Online Program

Homicide, suicide, and accidental overdoses as leading causes of pregnancy-associated deaths

Tuesday, November 3, 2015 : 2:50 p.m. - 3:10 p.m.

Jennifer Bronson, PhD, Department of Justice, Washington DC, DC
Maternal mortality has reached epidemic proportions in the United States and there are significant racial disparities between Black and White women. A key factor that is frequently underreported in maternal health surveillance efforts is fatal violence.  This is a case-study of pregnancy-associated deaths (PAD) that occurred in Virginia from 1999-2005, the latest years for which data is available. Data was obtained from Virginia’s Maternal Mortality Review Team and the sample contained 309 women who died from a PAD. Violent deaths were defined as those in which the manner of death was homicide, suicide, or an accidental overdose. These were compared to the 12 natural causes of deaths, such as embolism or cardiac disorder. Rates were broken down by race and PAD ratios by race were calculated. About 13% of women in the sample were murdered, which was larger than any single natural cause of death. Nearly 60% of the homicide victims were Black and homicide was the leading manner of death for this group, with Black women dying from homicide at 4.5 the rate of White women. More than 80% of women knew their attacker and where the perpetrator’s gender is known, 90% were male. Homicide as a cause of PADs is underreported, yet may occur at a higher rate than many natural causes of death. Improvements in maternal death surveillance, a commitment to ending violence against women, and addressing the economic and social forces that reproduce racial inequality and foster violence are needed to reduce maternal health disparities.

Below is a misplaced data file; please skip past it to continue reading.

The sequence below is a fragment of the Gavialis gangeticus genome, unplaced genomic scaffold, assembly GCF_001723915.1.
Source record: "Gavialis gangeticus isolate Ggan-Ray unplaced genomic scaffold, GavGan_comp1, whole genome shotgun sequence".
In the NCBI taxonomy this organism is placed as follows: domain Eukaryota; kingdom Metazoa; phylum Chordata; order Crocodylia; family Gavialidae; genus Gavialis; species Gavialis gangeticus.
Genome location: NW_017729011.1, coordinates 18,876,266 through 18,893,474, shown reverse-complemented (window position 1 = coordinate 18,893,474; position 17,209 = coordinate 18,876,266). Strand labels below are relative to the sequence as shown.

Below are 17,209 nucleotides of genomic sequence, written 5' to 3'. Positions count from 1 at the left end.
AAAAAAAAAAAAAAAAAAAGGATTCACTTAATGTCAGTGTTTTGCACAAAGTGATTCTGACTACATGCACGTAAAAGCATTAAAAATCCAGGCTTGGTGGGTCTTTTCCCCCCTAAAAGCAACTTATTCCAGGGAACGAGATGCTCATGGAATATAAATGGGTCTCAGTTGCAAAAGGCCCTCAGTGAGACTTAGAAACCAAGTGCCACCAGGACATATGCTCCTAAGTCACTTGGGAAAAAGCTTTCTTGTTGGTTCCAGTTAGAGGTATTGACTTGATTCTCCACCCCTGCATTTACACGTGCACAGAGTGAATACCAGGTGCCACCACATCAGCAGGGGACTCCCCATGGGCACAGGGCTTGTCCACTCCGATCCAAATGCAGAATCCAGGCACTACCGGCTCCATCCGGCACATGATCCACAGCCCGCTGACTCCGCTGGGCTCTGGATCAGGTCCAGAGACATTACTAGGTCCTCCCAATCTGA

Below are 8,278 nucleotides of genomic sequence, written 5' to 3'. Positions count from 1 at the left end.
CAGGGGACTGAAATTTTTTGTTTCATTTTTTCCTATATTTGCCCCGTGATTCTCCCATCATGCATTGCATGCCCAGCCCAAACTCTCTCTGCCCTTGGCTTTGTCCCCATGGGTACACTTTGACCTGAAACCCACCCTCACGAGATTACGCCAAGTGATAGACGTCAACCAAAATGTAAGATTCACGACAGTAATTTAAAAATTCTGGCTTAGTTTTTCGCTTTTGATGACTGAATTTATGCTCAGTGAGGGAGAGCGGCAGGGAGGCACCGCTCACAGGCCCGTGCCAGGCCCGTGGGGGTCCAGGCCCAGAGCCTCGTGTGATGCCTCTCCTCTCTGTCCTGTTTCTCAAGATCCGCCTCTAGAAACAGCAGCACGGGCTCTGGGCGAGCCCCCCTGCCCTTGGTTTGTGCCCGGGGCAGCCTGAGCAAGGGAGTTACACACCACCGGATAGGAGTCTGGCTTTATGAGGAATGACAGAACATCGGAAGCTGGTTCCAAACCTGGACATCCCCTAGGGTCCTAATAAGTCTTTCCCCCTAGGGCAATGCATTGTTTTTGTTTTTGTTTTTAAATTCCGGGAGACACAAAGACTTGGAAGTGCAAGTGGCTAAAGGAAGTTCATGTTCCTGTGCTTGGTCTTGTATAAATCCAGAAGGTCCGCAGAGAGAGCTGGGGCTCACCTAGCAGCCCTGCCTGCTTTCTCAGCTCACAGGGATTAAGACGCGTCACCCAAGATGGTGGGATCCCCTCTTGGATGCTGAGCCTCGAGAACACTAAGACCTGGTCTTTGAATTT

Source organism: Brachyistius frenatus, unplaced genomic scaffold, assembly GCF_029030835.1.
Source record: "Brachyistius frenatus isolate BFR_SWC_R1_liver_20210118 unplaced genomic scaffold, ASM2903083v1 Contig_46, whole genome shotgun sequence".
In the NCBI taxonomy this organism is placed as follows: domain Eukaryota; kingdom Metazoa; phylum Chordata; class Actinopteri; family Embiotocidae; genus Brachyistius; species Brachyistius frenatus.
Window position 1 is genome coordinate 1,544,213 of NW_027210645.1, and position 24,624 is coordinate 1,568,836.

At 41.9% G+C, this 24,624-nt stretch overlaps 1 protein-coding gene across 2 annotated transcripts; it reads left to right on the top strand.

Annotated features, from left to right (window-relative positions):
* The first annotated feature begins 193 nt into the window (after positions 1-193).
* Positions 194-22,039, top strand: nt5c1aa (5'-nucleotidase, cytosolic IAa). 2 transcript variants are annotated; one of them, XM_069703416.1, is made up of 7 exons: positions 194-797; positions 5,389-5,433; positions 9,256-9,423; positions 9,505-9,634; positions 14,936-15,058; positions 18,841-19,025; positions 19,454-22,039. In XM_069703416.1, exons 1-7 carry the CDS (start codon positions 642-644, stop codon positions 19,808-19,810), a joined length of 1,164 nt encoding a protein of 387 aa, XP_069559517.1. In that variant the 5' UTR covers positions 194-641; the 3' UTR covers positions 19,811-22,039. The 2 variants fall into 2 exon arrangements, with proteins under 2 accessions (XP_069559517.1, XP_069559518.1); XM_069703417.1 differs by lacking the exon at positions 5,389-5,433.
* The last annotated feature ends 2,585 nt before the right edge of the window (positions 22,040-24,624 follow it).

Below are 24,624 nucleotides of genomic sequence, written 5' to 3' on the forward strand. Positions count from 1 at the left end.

Learning Areas:

Public health or related public policy
Social and behavioral sciences

Learning Objectives:
Identify the leading causes of pregnancy-associated deaths in the US. Compare rates of violent and natural causes of pregnancy-associated deaths. Discuss the risk factors associated with a violent pregnancy-associated death.

Keyword(s): Violence & Injury Prevention, Maternal and Child Health

Presenting author's disclosure statement:

Qualified on the content I am responsible for because: I am qualified because I have researched maternal mortality, birth outcomes, and violence/trauma for over 5 years.
Any relevant financial relationships? No

I agree to comply with the American Public Health Association Conflict of Interest and Commercial Support Guidelines, and to disclose to the participants any off-label or experimental uses of a commercial product or service discussed in my presentation.